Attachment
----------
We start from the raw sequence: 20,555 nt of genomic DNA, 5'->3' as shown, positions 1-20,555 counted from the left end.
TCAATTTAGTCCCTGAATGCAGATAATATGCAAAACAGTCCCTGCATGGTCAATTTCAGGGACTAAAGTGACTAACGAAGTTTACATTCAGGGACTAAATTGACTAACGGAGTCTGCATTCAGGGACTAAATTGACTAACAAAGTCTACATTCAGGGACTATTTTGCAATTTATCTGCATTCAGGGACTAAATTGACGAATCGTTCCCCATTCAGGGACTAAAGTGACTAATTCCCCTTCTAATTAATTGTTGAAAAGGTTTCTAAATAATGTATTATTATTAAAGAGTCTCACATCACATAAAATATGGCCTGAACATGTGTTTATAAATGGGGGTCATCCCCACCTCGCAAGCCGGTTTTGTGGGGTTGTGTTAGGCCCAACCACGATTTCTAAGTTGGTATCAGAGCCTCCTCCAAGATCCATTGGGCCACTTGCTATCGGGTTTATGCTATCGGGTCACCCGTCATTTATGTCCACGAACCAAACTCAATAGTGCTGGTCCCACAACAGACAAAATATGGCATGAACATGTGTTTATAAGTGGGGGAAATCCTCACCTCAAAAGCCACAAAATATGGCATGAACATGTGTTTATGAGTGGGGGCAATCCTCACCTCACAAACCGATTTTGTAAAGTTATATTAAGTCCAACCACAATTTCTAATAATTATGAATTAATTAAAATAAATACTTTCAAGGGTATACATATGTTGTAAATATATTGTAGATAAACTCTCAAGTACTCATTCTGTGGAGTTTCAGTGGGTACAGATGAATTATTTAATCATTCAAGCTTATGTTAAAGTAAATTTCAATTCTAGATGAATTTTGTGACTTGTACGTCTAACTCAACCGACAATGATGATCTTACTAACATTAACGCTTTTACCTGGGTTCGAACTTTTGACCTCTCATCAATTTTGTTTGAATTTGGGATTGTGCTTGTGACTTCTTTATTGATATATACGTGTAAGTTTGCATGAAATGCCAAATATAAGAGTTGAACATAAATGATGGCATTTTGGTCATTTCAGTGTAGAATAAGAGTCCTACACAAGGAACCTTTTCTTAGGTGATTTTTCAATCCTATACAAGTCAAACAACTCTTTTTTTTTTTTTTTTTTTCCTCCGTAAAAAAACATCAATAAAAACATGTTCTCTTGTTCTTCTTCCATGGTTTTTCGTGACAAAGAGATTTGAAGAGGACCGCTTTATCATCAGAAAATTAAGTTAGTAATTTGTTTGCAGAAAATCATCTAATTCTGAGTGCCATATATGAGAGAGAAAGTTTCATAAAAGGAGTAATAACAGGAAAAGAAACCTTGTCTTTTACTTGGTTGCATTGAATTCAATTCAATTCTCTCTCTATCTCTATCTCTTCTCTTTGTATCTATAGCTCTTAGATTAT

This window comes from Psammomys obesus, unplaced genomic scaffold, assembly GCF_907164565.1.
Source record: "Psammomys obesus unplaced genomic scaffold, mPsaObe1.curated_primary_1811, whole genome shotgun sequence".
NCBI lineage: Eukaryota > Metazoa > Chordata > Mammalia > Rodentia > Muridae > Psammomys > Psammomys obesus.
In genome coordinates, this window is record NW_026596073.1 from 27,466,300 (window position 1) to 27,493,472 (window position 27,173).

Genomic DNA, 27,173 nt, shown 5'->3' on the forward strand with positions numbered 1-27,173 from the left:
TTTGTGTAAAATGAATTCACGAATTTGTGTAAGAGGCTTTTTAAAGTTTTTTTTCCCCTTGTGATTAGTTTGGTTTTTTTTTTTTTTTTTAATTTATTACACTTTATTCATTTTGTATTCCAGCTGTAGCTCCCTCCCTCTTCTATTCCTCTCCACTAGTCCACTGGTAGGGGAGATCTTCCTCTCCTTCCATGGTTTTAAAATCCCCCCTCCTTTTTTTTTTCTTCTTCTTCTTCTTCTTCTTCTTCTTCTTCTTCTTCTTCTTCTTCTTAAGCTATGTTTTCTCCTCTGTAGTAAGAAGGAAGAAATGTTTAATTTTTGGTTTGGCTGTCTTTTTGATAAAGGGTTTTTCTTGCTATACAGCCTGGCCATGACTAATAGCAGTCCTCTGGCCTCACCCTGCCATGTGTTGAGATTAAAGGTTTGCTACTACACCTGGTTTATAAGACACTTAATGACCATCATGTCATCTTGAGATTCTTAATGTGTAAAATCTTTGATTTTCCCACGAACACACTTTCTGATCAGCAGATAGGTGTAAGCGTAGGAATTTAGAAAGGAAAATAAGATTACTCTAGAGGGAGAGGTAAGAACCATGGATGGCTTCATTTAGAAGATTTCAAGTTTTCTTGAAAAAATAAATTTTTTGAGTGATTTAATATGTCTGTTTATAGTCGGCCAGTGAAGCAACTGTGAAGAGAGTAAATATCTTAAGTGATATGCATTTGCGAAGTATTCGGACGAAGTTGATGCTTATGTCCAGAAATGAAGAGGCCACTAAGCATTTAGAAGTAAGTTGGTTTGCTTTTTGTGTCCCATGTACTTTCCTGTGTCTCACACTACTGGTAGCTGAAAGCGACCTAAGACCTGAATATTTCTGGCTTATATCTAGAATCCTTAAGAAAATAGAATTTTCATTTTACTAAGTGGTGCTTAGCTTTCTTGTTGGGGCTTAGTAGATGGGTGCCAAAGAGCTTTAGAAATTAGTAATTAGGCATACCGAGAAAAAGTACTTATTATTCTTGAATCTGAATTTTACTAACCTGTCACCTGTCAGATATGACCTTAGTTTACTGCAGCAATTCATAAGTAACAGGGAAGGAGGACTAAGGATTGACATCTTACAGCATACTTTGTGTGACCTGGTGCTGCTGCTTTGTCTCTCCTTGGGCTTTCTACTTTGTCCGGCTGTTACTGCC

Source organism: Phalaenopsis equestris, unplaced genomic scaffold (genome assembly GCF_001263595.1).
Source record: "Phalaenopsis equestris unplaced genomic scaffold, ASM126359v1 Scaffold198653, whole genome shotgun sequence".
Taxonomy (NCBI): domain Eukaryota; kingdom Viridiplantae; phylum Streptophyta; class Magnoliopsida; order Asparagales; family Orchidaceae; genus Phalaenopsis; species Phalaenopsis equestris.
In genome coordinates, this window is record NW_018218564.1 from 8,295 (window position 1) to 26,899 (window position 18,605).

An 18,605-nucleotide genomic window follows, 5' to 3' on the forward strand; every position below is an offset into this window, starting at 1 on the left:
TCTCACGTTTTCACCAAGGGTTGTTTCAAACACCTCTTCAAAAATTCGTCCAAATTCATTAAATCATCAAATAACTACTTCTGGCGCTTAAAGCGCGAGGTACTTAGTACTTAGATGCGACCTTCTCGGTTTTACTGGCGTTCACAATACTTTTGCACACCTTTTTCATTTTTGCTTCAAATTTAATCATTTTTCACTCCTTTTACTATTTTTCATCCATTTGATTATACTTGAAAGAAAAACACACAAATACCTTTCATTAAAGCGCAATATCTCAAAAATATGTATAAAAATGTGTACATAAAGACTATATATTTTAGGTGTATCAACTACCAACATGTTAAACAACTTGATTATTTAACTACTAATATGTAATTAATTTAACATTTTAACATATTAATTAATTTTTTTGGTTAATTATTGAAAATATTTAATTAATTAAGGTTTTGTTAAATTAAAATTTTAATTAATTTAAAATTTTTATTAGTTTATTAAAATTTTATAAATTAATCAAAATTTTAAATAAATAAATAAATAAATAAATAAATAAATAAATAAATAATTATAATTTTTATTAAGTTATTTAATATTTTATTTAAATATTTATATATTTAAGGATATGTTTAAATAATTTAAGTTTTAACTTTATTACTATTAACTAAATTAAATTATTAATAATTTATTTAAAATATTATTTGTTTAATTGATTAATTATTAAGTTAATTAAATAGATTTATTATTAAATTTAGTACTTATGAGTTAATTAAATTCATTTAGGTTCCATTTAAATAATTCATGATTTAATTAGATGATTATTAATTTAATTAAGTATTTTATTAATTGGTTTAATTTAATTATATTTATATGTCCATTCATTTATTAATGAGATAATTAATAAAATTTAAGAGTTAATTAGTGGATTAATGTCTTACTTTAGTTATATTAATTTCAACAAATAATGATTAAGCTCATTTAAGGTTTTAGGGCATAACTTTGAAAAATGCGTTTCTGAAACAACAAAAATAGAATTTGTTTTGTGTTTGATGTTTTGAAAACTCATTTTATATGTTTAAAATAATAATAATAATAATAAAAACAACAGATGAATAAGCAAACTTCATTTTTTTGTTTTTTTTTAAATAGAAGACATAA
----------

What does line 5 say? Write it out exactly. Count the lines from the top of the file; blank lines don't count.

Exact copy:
NCBI lineage: Eukaryota > Metazoa > Chordata > Mammalia > Rodentia > Muridae > Psammomys > Psammomys obesus.